Skip to main content

Historical documents

138 Mr R. G. Casey, Minister to the United States, to Department of External Affairs

Cablegram 1049 WASHINGTON, 29 November 1941, 12.13 a.m.


Reference my 1045. [1]

(1) I saw Secretary for War [2] and General Miles, head of United
States Army Intelligence, today. Following is summary of relevant
United States Army Far East information up to date.

(2) Whilst probably a substantial number Russian troops have been
transferred from Siberia to European Russia, leaving the Japanese
with forces superior to Russian in Manchuria-Siberian theatre,
this superiority is believed insufficient to encourage Japan to
attack with any confidence in the north.

(3) Japanese are known to have withdrawn troops from Central China
and embarked them for southward destination in recent weeks.

(4) A naval task force (see my tel. 1044) [3] is being built up at
Taiwan (Formosa) and Hainan. This is believed to consist of 3 or 4
battleships (this is possible but not certain), 3 aircraft
carriers, 11 heavy and 5 light cruisers, 47 destroyers, 16
submarines, and attendant auxiliary craft. This force thought not
yet ready for concerted action but is believed to be in course of
concentration. Its Commander is still in Japan.

(5) Japanese land forces in Japanese mandated islands have
increased in recent months from 5,000 to 15,000 men, together with
about 100 aircraft of all types and 'the fourth fleet, a mixed
naval force of second class units'.

(6) There appears to have been substantial reinforcement of
Southern Indo-China both from overseas and at expense of Japanese
forces in Northern Indo-China.

Conservative estimate is at least 7,000 Japanese troops now in
Southern Indo-China. Aircraft and military equipment has been
landed in Southern Indo-China over the last two months in
substantial quantities.

(7) There are believed to be about 50,000 troops on Island of

(8) Japanese are reliably reported to be working on naval and air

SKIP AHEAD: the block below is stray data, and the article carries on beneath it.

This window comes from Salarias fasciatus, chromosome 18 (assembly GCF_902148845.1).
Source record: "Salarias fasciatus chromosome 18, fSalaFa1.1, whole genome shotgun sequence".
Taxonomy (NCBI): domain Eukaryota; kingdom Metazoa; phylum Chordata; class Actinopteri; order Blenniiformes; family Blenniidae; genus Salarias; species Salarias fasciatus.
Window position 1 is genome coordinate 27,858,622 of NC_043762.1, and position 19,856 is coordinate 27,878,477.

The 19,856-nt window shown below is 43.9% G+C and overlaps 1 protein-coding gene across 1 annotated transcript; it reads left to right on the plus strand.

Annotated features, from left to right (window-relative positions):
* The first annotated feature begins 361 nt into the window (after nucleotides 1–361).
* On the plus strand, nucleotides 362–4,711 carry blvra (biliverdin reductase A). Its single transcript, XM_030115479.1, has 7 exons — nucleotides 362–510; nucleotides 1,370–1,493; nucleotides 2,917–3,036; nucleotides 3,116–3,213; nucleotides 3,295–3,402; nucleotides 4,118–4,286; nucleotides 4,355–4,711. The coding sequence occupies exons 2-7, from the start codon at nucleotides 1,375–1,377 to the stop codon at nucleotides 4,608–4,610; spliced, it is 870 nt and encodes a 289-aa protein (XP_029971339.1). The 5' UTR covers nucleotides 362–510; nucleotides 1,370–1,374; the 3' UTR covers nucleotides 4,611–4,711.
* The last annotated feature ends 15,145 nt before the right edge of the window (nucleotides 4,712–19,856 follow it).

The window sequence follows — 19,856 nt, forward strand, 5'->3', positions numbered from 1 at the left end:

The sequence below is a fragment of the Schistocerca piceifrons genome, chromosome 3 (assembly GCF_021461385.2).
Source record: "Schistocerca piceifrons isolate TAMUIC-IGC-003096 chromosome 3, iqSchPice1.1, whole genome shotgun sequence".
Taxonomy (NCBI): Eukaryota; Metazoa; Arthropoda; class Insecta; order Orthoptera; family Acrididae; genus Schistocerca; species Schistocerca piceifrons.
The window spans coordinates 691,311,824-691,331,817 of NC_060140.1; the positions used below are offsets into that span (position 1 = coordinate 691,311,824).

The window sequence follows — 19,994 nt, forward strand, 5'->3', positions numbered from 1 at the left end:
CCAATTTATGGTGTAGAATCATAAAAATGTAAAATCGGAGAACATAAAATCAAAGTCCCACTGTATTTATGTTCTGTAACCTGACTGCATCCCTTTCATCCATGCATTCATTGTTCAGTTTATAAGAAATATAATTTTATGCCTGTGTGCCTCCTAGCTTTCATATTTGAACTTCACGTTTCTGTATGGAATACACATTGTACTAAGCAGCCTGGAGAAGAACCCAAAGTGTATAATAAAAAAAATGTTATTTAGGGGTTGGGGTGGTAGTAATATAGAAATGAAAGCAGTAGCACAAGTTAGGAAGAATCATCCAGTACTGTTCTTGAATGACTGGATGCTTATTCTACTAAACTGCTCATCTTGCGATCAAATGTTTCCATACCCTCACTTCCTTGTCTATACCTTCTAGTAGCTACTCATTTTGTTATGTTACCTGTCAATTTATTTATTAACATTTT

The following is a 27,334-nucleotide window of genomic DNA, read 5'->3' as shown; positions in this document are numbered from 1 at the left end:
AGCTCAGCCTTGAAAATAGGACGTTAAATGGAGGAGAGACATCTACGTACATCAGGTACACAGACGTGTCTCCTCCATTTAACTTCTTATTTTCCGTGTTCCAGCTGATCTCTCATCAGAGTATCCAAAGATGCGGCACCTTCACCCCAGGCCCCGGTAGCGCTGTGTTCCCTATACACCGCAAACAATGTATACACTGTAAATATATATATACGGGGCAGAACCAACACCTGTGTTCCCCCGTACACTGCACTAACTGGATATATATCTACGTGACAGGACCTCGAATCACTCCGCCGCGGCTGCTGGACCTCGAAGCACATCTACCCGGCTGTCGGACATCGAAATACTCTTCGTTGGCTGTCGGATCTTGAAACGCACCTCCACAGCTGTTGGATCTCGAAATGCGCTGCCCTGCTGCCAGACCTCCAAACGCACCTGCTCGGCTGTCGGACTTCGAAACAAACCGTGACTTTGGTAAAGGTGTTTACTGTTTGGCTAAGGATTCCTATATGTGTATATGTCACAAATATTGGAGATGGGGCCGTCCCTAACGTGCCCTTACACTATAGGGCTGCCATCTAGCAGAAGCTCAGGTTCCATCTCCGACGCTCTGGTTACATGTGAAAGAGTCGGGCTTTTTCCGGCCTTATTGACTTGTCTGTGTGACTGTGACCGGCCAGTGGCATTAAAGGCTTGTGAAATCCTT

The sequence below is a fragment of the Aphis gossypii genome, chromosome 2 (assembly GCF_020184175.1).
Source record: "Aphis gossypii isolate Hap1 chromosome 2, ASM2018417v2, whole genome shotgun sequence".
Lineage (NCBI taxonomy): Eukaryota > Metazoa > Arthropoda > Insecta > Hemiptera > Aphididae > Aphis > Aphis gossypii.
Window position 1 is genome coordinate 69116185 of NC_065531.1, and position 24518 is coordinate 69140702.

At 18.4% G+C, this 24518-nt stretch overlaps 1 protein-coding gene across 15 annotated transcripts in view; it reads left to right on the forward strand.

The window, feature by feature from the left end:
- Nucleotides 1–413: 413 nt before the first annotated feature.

base at Kompongson -bay on Gulf of Siam since September 27th. (9)
They believe that there is evidence that Japanese are prepared to
use chemical and probably bacteriological warfare whenever and
wherever they deem it necessary or profitable to do so.

(10) United States Military Intelligence concludes 'from foregoing
it appears evident that Japanese have completed plans for further
aggressive moves in South-Eastern Asia. These plans will probably
be put into effect soon after armed services feel that the Kurusu
[4] mission is a definite failure. A task force of about 5
divisions, supported by appropriate air and naval units, has been
assembled for execution of these plans. This force is now en route
southward to an, as yet, undetermined rendezvous. This division
(United States Army Intelligence) is of opinion that initial move
will be made against Thailand from sea and overland through
Southern China. It is further believed that the Japanese are
uncertain of the reaction of the A.B.D. [5] Powers to this move
and therefore have organised in sufficient strength to cope with
any opposition they might initially encounter from those Powers in
the South China Sea.'
(11) United States Navy has sent precautionary war warning
telegrams to the Commanders of the United States Pacific and
Asiatic fleets. War Department has sent out similar warnings.

1 Document 133.

2 H. L. Stimson.

3 Dispatched 28 November. On file AA : A981, Pacific 8, ii.

4 Japanese special envoy to the United States.

5 Australian-British-Dutch.

[AA : A981, JAPAN 178]
Last Updated: 11 September 2013
Back to top